Woodard’s not alone in extending his university studies beyond a typical senior year. While undergraduate education is typically billed as a 4-year experience, many students, particularly at public universities, actually take five, six, or even more years to attain a degree. According to the Department of Education, fewer than 40% of students who enter college each year graduate within 4 years, while almost 60% of students graduate in six years. At public schools, less than a third of students graduate on time.
“It’s a huge issue for society,” says Matthew Chingos, an author of Crossing the Finish Line: Completing College at America’s Public Universities. “It’s a huge issue for the individual students who are spending more money on tuition than they need to. The longer they wait to graduate and get a job, those are extra years of their careers when they’re in college and not working and not making money.” Chingos points out that delayed graduation at public schools also affects taxpayers who are subsidizing students’ education.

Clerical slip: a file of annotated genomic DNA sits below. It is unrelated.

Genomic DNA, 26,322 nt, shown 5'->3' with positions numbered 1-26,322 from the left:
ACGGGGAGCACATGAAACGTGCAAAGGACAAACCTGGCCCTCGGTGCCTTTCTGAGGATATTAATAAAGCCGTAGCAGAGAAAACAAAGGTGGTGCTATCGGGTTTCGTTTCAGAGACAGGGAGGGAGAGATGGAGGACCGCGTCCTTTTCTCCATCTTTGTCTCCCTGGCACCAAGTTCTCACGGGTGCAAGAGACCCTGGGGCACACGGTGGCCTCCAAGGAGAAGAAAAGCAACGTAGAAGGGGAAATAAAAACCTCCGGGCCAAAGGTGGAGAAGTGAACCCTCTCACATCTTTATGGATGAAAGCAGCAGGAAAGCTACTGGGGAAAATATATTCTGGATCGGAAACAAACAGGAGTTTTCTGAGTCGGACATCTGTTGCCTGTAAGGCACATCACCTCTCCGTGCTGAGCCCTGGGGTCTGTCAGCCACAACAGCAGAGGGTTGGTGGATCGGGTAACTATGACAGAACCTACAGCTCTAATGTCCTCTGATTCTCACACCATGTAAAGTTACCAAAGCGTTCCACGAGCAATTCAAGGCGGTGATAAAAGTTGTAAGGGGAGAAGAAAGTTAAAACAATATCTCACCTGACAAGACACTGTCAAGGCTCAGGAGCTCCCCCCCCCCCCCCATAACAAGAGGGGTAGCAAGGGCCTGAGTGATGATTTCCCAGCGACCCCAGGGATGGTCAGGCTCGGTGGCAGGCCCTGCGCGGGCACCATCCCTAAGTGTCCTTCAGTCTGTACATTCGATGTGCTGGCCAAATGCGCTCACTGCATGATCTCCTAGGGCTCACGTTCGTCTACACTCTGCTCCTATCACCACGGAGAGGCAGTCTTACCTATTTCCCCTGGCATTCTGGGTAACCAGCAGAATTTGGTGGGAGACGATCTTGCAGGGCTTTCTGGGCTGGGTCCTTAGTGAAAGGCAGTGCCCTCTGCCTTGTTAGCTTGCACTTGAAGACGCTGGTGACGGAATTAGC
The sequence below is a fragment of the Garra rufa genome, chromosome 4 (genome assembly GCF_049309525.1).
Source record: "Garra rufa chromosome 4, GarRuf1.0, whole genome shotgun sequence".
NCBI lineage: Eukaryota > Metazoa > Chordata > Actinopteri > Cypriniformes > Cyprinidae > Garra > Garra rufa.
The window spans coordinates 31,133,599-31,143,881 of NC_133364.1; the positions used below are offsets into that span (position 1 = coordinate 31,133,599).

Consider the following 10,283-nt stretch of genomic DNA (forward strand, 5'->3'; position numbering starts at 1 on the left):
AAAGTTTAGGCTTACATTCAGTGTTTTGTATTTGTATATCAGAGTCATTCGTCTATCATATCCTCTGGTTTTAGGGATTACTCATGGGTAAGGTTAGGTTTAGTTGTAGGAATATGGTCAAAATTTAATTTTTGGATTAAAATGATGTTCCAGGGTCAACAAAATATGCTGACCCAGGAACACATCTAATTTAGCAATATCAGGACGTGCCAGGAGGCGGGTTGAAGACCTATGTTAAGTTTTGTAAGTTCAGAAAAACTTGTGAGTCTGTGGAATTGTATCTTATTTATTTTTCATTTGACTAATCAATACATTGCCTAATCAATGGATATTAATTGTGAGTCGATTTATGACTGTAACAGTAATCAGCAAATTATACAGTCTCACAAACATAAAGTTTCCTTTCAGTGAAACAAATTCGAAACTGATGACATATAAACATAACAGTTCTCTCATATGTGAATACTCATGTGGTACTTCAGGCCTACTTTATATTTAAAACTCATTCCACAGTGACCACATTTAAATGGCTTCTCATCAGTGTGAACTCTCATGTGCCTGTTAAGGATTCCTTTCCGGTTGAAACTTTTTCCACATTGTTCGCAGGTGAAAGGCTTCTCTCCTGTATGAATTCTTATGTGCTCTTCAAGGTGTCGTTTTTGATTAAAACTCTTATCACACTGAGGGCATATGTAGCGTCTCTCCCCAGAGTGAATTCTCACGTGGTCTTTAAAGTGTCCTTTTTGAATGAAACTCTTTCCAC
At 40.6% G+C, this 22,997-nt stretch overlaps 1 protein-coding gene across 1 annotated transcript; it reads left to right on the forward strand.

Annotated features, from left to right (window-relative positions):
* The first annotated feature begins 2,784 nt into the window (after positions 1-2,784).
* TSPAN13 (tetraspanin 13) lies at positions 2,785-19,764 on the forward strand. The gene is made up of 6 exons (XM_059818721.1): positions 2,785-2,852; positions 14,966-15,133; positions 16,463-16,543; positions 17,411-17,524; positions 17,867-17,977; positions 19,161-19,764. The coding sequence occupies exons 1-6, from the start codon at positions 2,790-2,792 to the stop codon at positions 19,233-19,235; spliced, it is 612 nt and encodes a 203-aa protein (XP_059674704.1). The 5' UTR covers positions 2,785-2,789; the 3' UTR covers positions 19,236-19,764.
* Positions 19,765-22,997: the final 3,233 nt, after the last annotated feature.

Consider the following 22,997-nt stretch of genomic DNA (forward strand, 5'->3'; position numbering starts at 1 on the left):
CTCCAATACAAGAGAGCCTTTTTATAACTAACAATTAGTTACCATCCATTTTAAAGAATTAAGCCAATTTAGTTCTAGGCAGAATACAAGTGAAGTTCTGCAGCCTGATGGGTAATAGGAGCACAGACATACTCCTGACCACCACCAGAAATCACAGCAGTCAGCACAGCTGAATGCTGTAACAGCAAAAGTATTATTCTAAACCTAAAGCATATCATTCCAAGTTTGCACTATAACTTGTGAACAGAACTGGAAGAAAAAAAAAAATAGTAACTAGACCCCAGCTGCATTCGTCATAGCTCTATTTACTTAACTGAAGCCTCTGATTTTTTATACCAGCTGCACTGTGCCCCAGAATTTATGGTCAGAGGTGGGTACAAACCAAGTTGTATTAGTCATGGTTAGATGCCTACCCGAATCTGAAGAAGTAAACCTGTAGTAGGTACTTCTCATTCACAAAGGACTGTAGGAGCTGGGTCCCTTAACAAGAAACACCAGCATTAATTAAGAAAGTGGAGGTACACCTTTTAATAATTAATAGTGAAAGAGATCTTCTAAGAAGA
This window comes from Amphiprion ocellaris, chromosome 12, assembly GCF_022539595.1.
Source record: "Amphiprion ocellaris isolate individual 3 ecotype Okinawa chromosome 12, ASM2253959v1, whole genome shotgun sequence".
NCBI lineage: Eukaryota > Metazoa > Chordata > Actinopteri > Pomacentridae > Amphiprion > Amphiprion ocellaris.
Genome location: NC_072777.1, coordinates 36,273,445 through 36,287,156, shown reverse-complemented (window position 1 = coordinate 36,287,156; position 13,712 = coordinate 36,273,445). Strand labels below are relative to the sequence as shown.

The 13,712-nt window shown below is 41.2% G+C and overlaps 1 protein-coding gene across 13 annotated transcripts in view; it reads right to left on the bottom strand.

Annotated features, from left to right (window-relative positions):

Reasons for delaying graduation are numerous. For students who choose to participate in co-ops or internships during the school year, it can be tough to fit in all the necessary courses. Overcrowded classes can make it impossible for students to fulfill degree requirements in a timely manner. And the common practice of changing majors midway through college can make a 4-year degree impractical.